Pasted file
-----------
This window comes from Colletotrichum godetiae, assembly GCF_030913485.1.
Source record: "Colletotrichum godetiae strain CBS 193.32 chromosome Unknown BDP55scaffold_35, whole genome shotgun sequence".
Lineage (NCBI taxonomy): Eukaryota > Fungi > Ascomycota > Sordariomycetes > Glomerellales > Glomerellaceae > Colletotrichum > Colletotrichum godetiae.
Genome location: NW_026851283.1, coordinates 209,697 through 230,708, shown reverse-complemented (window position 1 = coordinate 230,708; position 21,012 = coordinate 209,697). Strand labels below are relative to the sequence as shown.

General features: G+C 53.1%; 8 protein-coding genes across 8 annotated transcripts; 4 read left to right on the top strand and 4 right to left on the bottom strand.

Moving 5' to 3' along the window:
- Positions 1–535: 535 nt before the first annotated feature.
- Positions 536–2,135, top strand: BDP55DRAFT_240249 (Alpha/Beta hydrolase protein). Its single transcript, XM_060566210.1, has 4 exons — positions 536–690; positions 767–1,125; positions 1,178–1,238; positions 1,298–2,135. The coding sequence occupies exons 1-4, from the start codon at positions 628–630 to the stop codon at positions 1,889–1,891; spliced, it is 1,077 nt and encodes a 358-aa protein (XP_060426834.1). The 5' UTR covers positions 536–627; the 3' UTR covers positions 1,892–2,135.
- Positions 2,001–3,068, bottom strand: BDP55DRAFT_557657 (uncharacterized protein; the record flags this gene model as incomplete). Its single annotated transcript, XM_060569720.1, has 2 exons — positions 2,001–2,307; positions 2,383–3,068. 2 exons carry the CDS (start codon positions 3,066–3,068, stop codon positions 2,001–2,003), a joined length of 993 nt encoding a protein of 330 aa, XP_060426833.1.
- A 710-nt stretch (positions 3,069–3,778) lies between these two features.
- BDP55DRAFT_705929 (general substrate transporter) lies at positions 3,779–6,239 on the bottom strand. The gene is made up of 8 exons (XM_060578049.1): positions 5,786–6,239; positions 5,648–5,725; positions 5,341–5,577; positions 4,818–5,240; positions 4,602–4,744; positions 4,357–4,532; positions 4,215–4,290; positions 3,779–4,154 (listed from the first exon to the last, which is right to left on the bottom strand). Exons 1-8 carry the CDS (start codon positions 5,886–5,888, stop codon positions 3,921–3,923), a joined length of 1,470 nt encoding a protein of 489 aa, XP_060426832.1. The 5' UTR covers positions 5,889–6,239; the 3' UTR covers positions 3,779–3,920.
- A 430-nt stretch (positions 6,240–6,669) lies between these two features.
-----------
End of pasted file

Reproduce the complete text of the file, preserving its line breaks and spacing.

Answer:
This window comes from Colletotrichum godetiae, assembly GCF_030913485.1.
Source record: "Colletotrichum godetiae strain CBS 193.32 chromosome Unknown BDP55scaffold_35, whole genome shotgun sequence".
Lineage (NCBI taxonomy): Eukaryota > Fungi > Ascomycota > Sordariomycetes > Glomerellales > Glomerellaceae > Colletotrichum > Colletotrichum godetiae.
Genome location: NW_026851283.1, coordinates 209,697 through 230,708, shown reverse-complemented (window position 1 = coordinate 230,708; position 21,012 = coordinate 209,697). Strand labels below are relative to the sequence as shown.

General features: G+C 53.1%; 8 protein-coding genes across 8 annotated transcripts; 4 read left to right on the top strand and 4 right to left on the bottom strand.

Moving 5' to 3' along the window:
- Positions 1–535: 535 nt before the first annotated feature.
- Positions 536–2,135, top strand: BDP55DRAFT_240249 (Alpha/Beta hydrolase protein). Its single transcript, XM_060566210.1, has 4 exons — positions 536–690; positions 767–1,125; positions 1,178–1,238; positions 1,298–2,135. The coding sequence occupies exons 1-4, from the start codon at positions 628–630 to the stop codon at positions 1,889–1,891; spliced, it is 1,077 nt and encodes a 358-aa protein (XP_060426834.1). The 5' UTR covers positions 536–627; the 3' UTR covers positions 1,892–2,135.
- Positions 2,001–3,068, bottom strand: BDP55DRAFT_557657 (uncharacterized protein; the record flags this gene model as incomplete). Its single annotated transcript, XM_060569720.1, has 2 exons — positions 2,001–2,307; positions 2,383–3,068. 2 exons carry the CDS (start codon positions 3,066–3,068, stop codon positions 2,001–2,003), a joined length of 993 nt encoding a protein of 330 aa, XP_060426833.1.
- A 710-nt stretch (positions 3,069–3,778) lies between these two features.
- BDP55DRAFT_705929 (general substrate transporter) lies at positions 3,779–6,239 on the bottom strand. The gene is made up of 8 exons (XM_060578049.1): positions 5,786–6,239; positions 5,648–5,725; positions 5,341–5,577; positions 4,818–5,240; positions 4,602–4,744; positions 4,357–4,532; positions 4,215–4,290; positions 3,779–4,154 (listed from the first exon to the last, which is right to left on the bottom strand). Exons 1-8 carry the CDS (start codon positions 5,886–5,888, stop codon positions 3,921–3,923), a joined length of 1,470 nt encoding a protein of 489 aa, XP_060426832.1. The 5' UTR covers positions 5,889–6,239; the 3' UTR covers positions 3,779–3,920.
- A 430-nt stretch (positions 6,240–6,669) lies between these two features.